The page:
The facility is equipped with raised floors and redundant HVAC cooling systems, extensive power distribution systems, large format UPS battery backup systems, and diesel-powered backup generators for prolonged outages. Each of the campus data centers is connected to the campus enterprise and research networks via multiple 10Gbps connections.
Both data centers also connect directly to the Florida LamdaRail (FLR), a dedicated 10Gbps regional optical network. The FLR makes high-speed data transfer and collaborative storage possible among major florida universities.
Florida State University is a founding member of the Sunshine State Education and Research Computing Alliance (SSERCA), which was created in 2010 to bring together Florida's geographically distributed educational institutions in a way that maximizes their collective impact on research and education. SSERCA provides the management and technology framework to share and access resources distributed across the State of Florida.
The alliance currently supports several projects with sophisticated workflows and complicated data and compute requirements. More details regarding how SSERCA is accelerating research in the State of Florida are available at http://sserca.org. Current member organizations include FAMU, FIT, FIU, FSU, UCF, UFL, UM, UNF, and USF. The Florida LambdaRail provides connectivity to all institutions in the alliance.
Research Collaboration and Consulting
The RCC staff collaborates and supports grant-funded research in a large number of disciplines at Florida State University. Working collaboratively with researchers, RCC staff develop data processing workflows, deploy systems, install and maintain software, and advise on the appropriate use of technology.RCC staff participate in the development of custom software solutions and implementations of existing tools and resources to enable research objectives in different scientific domains at FSU.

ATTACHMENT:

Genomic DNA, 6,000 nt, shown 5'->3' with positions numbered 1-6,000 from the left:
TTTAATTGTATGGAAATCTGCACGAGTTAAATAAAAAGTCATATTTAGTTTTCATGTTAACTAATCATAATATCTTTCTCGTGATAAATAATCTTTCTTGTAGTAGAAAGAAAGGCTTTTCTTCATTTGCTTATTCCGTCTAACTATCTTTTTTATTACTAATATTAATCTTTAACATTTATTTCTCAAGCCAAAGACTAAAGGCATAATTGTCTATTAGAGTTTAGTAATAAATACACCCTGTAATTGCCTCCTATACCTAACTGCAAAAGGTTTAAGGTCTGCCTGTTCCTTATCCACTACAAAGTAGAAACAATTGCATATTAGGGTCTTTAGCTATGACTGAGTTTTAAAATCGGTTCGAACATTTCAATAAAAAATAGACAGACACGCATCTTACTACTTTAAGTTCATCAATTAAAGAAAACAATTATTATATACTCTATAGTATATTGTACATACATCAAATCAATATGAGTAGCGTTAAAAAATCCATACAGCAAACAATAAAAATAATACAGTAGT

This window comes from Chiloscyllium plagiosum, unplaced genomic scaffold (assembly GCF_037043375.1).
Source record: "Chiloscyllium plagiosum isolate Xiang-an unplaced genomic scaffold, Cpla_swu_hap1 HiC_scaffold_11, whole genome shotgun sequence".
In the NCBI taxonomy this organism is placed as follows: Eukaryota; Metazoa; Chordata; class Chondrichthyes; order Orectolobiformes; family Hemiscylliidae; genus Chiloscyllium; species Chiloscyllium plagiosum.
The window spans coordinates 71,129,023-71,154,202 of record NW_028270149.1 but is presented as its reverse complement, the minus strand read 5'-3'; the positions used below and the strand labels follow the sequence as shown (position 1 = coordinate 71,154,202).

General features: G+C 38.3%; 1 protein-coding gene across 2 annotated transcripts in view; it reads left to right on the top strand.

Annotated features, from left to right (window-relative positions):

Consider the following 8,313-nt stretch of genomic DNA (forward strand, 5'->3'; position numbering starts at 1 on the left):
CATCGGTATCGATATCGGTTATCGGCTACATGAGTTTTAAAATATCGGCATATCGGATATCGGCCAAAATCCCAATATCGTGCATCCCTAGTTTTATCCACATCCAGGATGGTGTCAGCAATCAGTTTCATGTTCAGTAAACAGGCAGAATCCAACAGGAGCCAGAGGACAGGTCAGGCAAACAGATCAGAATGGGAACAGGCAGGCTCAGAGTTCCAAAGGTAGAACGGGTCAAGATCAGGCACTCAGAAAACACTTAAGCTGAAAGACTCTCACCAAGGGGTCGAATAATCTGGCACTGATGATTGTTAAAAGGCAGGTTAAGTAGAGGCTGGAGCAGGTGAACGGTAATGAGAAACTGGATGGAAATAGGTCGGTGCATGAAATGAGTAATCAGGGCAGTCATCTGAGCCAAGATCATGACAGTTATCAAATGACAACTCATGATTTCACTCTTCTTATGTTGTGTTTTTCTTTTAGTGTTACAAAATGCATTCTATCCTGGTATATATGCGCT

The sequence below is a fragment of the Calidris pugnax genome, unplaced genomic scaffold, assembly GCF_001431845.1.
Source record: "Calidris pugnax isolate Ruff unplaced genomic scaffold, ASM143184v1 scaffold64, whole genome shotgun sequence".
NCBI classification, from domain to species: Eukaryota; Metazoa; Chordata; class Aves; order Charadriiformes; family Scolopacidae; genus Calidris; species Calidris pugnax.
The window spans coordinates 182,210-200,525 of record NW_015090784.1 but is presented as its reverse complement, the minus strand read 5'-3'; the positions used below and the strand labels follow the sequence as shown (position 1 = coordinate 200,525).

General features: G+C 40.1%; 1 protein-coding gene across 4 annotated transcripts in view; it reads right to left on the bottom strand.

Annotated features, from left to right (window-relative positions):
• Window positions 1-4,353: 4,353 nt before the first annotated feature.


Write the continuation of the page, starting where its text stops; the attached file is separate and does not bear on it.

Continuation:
Examples of such applications include database deployments, custom web apps, data processing pipelines, and data collection instruments.
The RCC supports its mission by providing educational opportunities to the research community at FSU. Educational initiatives at the RCC include public workshops and seminars, online guides and documentation, and one-on-one engagement with faculty and students. The objectives of this effort is to increase the efficacy of research in the University community and to decrease barriers for researchers that may benefit from using RCC systems and services.
Cloud Computing and Partner Services
The RCC collaborates with other units in FSU Information Technology Services to provide custom virtual servers to research groups that need custom workflows. This resource enables quick deployment of web, database, and other non-high-performance computing applications. Servers in this system can connect to and leverage the other storage and compute resources provided at the RCC.
The RCC also collaborates with the Open Science Grid (https://www.opensciencegrid.org/) and XSEDE (https://www.xsede.org/) to make additional resources available to the FSU Research Community.